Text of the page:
This week I started a new textbook (which, by the way, apparently doesn’t have a single word of English in it – no translations of new vocabulary, no grammar explanations in English, nothing. Cool.):
and, on page two, I was reading an essay about the use of the word 猫 in different Japanese sayings. Apparently 猫の額 (a cat’s forehead) is a common point of reference for small things. Okay, fine. I’m following along all right until I hit the very next sentence:
I’ll be honest: this one really lost me. So, I’m going to break it down to see if I can make any sense out of it.
猫にも- so here we have the word for cat followed by にもwhich might mean also or just might add emphasis to the word
額の広い猫 – so…hm…yeah…wide forehead cat…or…cat with wide forehead…I think…
額 – forehead
の – shows possession or connection
広い – wide
猫 – cat
so, forehead of wide cat…a wide cat’s forehead…I’m really not liking this any better…
と – and
狭い猫 – narrow cat…? Really? Where are we going here? But that surely has to be narrow cat.
がいると思う – subject particle followed by exists for living things, followed by I think…
ので – indicates a cause or a reason for something…because…
So, the first part ends up being something like…I think because there are foreheads of wide cats and narrow cats…or…wide cat foreheads and narrow cat foreheads…
You know, I don’t think we’re off to a promising start here.
*sigh* Well, let’s keep going.
日本語の分かる猫に – well, I swear this looks like cat that understands Japanese…
聞かれたら- this is a conditional verb that either means something like if it hears or if asked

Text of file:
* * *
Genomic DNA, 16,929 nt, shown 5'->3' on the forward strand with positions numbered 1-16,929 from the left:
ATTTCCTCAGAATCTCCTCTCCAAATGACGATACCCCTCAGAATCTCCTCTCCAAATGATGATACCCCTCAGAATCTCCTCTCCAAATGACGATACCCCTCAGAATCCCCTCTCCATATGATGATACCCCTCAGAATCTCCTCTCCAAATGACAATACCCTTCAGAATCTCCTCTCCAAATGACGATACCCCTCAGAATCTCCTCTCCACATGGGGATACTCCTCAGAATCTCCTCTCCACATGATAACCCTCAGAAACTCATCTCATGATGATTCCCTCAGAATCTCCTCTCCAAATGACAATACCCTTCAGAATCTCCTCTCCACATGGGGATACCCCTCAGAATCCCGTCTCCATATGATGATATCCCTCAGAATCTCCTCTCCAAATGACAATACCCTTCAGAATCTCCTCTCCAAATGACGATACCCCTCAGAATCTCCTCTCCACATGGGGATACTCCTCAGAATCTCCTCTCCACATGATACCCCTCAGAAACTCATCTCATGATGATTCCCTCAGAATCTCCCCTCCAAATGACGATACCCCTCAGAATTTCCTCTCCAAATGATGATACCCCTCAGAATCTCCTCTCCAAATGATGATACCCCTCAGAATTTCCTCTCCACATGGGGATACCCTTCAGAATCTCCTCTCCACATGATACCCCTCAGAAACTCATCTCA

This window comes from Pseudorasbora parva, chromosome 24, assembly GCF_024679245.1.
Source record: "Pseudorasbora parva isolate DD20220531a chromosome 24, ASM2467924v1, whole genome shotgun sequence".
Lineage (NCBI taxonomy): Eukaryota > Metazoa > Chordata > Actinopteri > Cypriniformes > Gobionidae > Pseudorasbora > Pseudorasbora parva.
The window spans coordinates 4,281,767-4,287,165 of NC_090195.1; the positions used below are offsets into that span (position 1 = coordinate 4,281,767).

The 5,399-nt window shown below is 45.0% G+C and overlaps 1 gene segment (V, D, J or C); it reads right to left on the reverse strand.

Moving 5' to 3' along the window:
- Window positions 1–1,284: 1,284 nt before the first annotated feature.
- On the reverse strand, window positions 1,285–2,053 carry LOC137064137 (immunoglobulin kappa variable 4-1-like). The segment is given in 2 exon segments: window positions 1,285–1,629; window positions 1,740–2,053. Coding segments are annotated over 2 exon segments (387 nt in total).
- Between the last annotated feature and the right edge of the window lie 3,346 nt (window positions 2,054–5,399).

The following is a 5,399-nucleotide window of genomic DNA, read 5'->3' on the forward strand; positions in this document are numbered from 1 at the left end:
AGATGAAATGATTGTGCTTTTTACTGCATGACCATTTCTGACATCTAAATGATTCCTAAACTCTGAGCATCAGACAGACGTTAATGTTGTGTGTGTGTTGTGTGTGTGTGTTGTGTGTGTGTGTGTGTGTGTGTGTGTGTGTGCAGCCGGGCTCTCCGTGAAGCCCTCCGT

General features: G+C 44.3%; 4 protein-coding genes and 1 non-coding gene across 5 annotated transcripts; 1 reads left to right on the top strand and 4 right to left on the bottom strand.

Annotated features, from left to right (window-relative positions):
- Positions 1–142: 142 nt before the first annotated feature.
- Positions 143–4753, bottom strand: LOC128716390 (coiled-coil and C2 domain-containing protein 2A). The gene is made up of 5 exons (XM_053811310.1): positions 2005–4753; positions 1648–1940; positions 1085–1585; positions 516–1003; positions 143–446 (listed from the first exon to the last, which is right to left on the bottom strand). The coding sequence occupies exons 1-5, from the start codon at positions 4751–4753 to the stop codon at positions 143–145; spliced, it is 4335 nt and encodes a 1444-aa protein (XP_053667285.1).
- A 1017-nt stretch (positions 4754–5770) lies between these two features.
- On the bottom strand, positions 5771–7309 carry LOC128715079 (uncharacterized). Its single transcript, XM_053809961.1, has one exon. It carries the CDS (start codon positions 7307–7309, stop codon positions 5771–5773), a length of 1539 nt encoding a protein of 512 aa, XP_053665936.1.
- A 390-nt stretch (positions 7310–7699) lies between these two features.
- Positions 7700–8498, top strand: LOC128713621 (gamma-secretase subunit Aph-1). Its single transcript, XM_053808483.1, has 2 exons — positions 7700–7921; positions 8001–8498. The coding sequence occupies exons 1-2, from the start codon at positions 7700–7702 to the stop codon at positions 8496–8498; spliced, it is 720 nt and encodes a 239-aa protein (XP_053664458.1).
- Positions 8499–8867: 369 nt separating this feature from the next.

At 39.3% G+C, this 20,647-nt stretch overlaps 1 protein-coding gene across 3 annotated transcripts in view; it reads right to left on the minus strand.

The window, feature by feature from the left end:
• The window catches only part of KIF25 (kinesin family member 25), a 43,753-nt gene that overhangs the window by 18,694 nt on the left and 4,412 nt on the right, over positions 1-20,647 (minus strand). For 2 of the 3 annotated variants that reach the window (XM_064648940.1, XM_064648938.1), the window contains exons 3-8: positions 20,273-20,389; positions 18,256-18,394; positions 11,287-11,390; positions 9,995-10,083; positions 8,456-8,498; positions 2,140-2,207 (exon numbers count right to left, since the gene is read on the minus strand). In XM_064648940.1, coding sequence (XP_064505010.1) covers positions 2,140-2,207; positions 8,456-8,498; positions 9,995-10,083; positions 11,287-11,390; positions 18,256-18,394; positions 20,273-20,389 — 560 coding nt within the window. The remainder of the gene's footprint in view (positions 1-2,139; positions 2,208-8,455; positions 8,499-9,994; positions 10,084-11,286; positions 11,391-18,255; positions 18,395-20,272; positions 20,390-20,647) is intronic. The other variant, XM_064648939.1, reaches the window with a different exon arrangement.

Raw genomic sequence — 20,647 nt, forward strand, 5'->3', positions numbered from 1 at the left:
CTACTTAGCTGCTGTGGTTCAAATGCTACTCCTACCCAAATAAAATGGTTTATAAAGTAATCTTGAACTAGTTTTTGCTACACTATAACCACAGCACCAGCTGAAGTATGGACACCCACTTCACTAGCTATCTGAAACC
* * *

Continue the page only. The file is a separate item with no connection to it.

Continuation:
「失礼じゃないですか」- ah, a quote…isn’t that rude?…
と怒られてしまいそうです – it will get angry followed by an ending that means it seems or even it is likely…
Which leaves me with If this is heard by a cat that understands Japanese “that’s rude, isn’t it?” it is likely that it will get angry.
Which, rather unbelievably, leaves me with something like this:
I think, because there are cats with wide foreheads and cats with narrow foreheads, a cat which understands Japanese, if it hears this, will say “Isn’t that rude?” and is likely to get angry.
Now, when I first read this sentence, (and even when I started typing this post) I could not makes heads or tails of it (and that is not another 猫 reference) and I really didn’t know what I was going to come out with after I broke it down, so whoever is reading this just watched me go actually go through the process of trying to make sense out of a Japanese sentence.
And, since what I ended up with, makes at least grammatical sense in English, I’m going with it. Granted, that may not make it a sensible sentence. Still, there are more sentences waiting.
By the way, if anyone out there can make more sense of this crazy sentence, have at it!